afternoonbuzz

Mandika Archives, African-American VO Talent, National Library of Australia, More: Saturday Afternoon ResearchBuzz, September 7, 2019

NEW RESOURCES

Boston University: ASC Completes Research Project on Mandinka Archives. “The African Studies Center, an affiliated center of the Frederick S. Pardee School of Global Studies at Boston University, have completed a project with Mugar Library focusing on the archives of Mandinka scholars of Casamance, Senegal…. The team digitized a little over 18,000 pages of Arabic, Arabic-Ajami bilingual texts, and Mandinka Ajami materials covering a variety of religious and non-religious subjects. This reprsents the largest digital collection of Mande scholars’ work in the world, which will help scholars and students of Africa around the world enhance their teaching and research on various aspects of Africa.”

Backstage: How This VO Actor Is Helping Connect African American Talent With More Opportunities. “Over the years building his voiceover business, Bryan [J. Howard] recognized the need for a go-to source where casting directors could find professional African American voice actors and founded the African-American Voice Actor Database. I spoke with Bryan about creating the database, how his music career influences his voiceover work, and more.”

TWEAKS AND UPDATES

National Library of Australia: New eResources portal. “The National Library is excited to announce our new and improved eResources portal! We’ve worked hard to design this new portal, which combines previous functionality with new features that enhance discoverability and make searching easier, more flexible, and more efficient.”

Washington Post: New Google policy bars ads for unproven stem cell therapies. “Responding to ubiquitous online marketing by stem cell clinics selling unapproved treatments for everything from achy joints to Alzheimer’s, Google announced Friday it will no longer accept ads for ‘unproven or experimental medical techniques,’ including most stem cell therapy, cellular therapy and gene therapy.”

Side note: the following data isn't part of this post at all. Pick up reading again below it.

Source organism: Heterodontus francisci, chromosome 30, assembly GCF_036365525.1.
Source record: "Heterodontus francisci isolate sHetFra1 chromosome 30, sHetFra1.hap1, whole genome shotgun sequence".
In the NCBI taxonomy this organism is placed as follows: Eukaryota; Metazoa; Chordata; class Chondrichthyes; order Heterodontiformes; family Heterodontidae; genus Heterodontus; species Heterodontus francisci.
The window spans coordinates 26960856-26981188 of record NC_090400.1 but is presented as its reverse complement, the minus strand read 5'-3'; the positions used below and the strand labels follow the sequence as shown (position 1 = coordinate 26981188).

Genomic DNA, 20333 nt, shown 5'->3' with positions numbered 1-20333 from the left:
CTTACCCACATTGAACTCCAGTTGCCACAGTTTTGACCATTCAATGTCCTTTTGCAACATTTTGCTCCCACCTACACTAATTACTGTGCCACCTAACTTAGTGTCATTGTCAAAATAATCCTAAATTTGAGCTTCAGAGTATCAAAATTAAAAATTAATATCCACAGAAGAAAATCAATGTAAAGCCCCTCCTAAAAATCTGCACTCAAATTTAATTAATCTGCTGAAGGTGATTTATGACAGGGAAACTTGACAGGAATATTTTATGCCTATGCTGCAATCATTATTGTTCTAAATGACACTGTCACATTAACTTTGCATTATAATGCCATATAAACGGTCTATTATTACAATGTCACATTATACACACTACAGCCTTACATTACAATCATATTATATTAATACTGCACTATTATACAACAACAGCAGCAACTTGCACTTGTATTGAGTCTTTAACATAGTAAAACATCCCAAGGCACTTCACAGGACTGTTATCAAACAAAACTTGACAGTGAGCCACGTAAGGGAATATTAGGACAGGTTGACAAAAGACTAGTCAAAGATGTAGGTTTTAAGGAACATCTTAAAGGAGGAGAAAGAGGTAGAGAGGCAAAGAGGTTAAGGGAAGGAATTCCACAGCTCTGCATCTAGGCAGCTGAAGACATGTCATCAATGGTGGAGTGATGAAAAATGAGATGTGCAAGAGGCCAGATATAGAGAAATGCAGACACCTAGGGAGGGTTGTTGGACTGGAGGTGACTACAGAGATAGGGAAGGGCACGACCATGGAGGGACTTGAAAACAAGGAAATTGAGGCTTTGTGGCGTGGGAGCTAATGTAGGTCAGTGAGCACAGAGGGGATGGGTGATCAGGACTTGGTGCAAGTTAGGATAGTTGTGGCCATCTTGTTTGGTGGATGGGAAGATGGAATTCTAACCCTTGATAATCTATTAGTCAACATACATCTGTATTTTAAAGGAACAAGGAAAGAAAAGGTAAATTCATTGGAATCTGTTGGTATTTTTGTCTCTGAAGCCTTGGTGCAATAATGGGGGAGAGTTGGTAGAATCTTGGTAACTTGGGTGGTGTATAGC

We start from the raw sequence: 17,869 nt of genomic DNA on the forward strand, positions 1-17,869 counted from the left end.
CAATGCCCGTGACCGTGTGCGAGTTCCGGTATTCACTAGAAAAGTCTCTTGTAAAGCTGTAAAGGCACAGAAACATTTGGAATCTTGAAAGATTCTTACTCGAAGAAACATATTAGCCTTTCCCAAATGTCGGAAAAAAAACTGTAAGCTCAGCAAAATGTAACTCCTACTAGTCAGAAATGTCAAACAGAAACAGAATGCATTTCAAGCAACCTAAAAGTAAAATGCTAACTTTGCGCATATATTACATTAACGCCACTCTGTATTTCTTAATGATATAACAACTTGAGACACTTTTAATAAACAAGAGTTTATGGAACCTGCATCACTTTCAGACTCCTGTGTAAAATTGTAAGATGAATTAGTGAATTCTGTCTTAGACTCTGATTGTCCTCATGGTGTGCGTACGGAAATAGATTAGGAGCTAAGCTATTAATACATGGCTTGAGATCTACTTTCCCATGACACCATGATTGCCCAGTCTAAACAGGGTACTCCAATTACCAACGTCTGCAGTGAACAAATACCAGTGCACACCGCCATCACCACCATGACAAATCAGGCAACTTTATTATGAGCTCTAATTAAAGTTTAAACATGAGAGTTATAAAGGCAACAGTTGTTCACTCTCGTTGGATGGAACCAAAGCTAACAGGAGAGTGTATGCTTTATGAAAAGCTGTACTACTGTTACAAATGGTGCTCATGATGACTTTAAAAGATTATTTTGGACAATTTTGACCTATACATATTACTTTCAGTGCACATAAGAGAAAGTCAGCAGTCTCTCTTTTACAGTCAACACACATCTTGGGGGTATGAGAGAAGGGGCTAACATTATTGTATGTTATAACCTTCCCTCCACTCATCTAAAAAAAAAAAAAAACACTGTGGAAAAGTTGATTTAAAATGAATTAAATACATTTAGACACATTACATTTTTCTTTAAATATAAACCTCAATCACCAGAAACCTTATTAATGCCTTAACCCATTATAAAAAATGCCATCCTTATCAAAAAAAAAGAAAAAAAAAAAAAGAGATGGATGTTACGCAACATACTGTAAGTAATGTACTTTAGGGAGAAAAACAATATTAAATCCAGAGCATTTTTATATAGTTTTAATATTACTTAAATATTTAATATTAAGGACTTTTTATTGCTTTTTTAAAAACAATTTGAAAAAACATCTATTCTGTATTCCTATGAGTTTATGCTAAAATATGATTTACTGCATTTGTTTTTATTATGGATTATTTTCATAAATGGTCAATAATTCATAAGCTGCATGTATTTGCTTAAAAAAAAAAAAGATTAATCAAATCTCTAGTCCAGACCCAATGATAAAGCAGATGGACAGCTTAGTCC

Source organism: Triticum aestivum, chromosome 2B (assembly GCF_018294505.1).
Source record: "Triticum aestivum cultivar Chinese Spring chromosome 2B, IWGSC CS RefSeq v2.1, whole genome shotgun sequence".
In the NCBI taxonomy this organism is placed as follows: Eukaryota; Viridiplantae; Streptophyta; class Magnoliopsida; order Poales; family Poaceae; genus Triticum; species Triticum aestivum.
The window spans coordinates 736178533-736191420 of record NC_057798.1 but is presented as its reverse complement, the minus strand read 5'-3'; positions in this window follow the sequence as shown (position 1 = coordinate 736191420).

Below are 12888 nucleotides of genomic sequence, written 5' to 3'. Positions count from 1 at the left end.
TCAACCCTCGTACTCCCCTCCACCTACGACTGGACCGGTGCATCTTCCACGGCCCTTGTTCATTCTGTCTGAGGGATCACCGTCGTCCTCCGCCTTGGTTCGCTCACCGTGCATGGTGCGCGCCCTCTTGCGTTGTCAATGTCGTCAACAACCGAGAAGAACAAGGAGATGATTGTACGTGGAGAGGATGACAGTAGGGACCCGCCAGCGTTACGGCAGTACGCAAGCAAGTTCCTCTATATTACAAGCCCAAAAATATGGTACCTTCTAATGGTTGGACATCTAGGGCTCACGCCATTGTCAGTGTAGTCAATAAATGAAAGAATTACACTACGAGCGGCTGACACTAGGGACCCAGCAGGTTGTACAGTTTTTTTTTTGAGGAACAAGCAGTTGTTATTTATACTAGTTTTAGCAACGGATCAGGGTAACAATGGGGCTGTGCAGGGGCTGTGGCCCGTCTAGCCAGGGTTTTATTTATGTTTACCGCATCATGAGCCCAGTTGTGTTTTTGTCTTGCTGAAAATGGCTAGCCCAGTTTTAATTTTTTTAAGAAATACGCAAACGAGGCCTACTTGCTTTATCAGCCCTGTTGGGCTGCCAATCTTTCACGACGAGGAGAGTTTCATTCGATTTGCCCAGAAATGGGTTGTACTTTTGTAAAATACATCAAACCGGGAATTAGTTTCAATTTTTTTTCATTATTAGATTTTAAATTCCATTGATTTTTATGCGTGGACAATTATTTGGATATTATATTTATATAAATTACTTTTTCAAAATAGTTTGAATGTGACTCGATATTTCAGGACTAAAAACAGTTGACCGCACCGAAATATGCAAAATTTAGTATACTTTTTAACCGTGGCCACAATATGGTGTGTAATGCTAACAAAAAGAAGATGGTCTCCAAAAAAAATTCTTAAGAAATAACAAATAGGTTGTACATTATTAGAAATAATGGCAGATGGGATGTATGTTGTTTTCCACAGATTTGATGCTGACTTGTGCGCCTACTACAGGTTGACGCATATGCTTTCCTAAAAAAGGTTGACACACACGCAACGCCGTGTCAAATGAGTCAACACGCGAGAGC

CNET: YouTube’s new fashion page is ready to walk the runway. “/Fashion will feature videos from YouTube creators, a ‘Beauty Today’ section, livestreams of runway shows and collaborations with brands like Louis Vuitton and Dior.”

AROUND THE SEARCH AND SOCIAL MEDIA WORLD

Fashionista: The Internet Helped Turn Fashion Into One Big, Self-Aware Meme. “Our collective obsession with all things archival was born, ostensibly, from a reverence for fashion’s great designers, which is what makes the current state of archive-referential fashion so curious. The appreciation for the clothing of yore was largely fostered in online communities where interested parties could discuss early-2000s Raf Simons, reminisce about John Galliano’s years at Dior or share their Japan-based proxies for rare Comme des Garçons. But, the internet — the very thing that helped democratize fashion and spread the gospel of revered designers in the first place — is also what’s at the root of the very odd moment we’re witnessing across the industry.” Unusually scholarly and erudite.

SECURITY & LEGAL

BetaNews: Brave browser accuses Google of using hidden web pages to track users. “Google stands accused of using hidden web pages to circumvent EU privacy regulations, secretly sending users’ personal data to advertisers.”

VT: Police hunt Instagram couple who vandalised 8,000-year-old Native American site. “Police are currently hunting for a pair of Instagrammers who allegedly vandalised an ancient, 8000-year Native American site. The sacred ground, which is called the Council Overhang, is a waterfall in the middle of the woodland Starved Rock State Park in the state of Illinois.”

FBI: Safe Online Surfing Challenge Launches. “The FBI’s Safe Online Surfing (SOS) Internet Challenge, which had record participation in 2018-2019, is reopening for the start of the new school year to help students navigate the web securely. As the FBI sees more and more crimes begin online, the growing participation numbers show that educators and caregivers also recognize the importance of teaching young people web literacy and safety.”

RESEARCH & OPINION

New York Times: How High Tech Is Transforming One of the Oldest Jobs: Farming. “The drive to increase productivity is urgent in all phases of agriculture…. Yet growing crops has historically been an uncertain enterprise, a livelihood that increasingly depends on forecasts of weather conditions, commodity prices and complex factors like maturity index and projected yield. Agriculture is seen as an industry ideally suited to large-scale data collection and analysis, and technology companies more closely associated with databases and computer hardware are seeing opportunities.” Good afternoon, Internet…

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Categories: afternoonbuzz

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